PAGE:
This administrative phase of our industrial evolution has, of course, already a history of value, and this history is concerned with the doings of a very interesting generation of men. For years the United States, with its enormous domestic market, its ample capital, its freedom from tradition and its colossal daring, has been perhaps the most favorable spot in the world for trying out new ideas of organization and management.

The men who first took advantage of these conditions were, for the most part, self-made men. We often refer to them as captains of industry. The majority of them were individuals of motor temperament, endowed with exceptional talents, who fought their way upward and gained eminence, through a rough-and-ready struggle for the survival of the fittest.

These men seized leadership by right of ability, but, technically speaking, they secured it as the perquisite or privilege arising from the ownership of great fortunes. They lived in a day when men generally managed their own capital. In most cases they were the first to build up institutions of great size in the lines of industry with which they were connected. These circumstances involve the point that had not these men built up fortunes they could not, individually, have become administrators. The price of their economic power was to make everything bend to the getting of money. In other words, they had to create the kingdoms over which they later ruled.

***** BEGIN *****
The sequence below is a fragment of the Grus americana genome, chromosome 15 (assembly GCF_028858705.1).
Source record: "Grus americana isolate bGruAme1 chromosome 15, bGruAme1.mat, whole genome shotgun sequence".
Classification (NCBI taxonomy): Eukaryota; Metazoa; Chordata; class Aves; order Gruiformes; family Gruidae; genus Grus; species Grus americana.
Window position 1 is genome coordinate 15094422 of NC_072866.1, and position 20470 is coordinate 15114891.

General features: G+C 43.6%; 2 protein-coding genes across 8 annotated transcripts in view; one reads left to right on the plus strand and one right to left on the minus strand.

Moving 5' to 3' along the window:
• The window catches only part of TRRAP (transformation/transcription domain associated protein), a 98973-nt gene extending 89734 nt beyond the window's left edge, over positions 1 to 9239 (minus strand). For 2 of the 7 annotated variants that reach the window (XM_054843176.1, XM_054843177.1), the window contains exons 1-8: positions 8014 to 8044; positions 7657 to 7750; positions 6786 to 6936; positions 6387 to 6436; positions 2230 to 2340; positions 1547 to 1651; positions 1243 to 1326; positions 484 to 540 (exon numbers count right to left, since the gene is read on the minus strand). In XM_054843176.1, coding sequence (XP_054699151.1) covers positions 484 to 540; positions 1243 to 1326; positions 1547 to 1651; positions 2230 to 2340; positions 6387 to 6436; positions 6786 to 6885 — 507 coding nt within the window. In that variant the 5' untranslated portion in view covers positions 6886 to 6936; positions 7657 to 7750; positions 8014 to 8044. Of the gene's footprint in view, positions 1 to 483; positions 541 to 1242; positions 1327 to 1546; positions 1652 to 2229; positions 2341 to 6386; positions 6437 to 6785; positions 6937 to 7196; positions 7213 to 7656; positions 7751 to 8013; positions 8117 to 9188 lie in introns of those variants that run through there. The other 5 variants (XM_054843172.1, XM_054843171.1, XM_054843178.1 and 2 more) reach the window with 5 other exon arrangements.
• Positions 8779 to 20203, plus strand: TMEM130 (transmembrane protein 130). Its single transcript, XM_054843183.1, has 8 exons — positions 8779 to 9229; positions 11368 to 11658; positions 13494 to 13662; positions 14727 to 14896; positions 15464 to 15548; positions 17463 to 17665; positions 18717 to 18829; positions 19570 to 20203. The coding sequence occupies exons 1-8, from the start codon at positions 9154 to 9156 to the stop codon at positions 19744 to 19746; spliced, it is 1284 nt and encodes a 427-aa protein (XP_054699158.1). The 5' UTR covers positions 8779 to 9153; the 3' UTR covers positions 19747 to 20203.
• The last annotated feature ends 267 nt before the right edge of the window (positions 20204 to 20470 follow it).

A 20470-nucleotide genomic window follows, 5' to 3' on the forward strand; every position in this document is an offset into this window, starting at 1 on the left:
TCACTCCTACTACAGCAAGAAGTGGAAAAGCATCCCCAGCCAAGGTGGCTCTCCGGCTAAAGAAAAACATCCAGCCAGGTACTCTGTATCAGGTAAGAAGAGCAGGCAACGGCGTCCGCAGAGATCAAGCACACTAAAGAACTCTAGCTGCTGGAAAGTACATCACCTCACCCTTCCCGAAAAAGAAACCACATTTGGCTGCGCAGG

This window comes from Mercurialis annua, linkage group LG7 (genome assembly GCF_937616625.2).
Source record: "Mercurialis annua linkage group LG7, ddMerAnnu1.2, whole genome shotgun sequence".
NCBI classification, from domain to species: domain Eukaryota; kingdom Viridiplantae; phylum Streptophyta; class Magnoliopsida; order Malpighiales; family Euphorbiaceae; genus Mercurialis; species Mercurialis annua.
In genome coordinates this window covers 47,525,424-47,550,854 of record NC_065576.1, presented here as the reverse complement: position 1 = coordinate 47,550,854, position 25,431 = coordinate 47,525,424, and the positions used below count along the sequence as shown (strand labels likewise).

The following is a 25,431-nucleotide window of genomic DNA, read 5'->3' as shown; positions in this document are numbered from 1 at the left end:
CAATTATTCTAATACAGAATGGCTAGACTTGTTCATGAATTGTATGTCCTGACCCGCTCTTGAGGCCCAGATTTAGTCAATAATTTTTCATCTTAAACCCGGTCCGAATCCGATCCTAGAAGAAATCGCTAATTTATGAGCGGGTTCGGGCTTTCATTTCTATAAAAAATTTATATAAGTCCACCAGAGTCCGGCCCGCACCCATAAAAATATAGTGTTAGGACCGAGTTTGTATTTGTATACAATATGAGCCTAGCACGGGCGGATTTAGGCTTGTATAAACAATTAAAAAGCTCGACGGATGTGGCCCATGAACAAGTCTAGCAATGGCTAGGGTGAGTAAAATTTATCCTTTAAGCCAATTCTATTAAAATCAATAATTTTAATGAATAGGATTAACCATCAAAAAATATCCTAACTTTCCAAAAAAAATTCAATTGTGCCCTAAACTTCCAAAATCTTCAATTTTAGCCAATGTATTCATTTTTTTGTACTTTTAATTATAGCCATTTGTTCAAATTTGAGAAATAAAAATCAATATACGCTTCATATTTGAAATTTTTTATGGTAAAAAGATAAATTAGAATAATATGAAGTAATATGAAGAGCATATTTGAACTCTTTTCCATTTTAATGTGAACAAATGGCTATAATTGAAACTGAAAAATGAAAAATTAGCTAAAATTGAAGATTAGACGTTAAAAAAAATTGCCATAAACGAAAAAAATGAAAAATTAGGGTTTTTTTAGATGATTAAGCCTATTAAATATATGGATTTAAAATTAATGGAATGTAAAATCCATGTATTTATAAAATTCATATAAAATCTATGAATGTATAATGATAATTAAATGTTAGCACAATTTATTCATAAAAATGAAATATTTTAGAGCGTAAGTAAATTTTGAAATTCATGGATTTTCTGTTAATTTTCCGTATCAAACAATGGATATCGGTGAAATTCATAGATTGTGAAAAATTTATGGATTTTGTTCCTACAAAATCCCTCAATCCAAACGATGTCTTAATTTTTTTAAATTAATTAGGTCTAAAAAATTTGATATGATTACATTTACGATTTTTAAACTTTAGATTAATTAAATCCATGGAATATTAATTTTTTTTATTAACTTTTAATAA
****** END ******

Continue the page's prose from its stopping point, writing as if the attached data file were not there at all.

Their policies were, therefore, like those of most conquerors, simple, often crude and sometimes morally abominable. They were often drive-masters, and not infrequently they resorted to the intellectually contemptible methods of unfair trade. Yet we do not withhold admiration for the splendid independence and energy which they exhibited. They generally possessed a thorough knowledge of details, due to the small beginnings from which they had started. They had the ease and speed of decision due to long experience and gradually imposed responsibility. The names of the leaders of this generation of giants will long remain household words in America.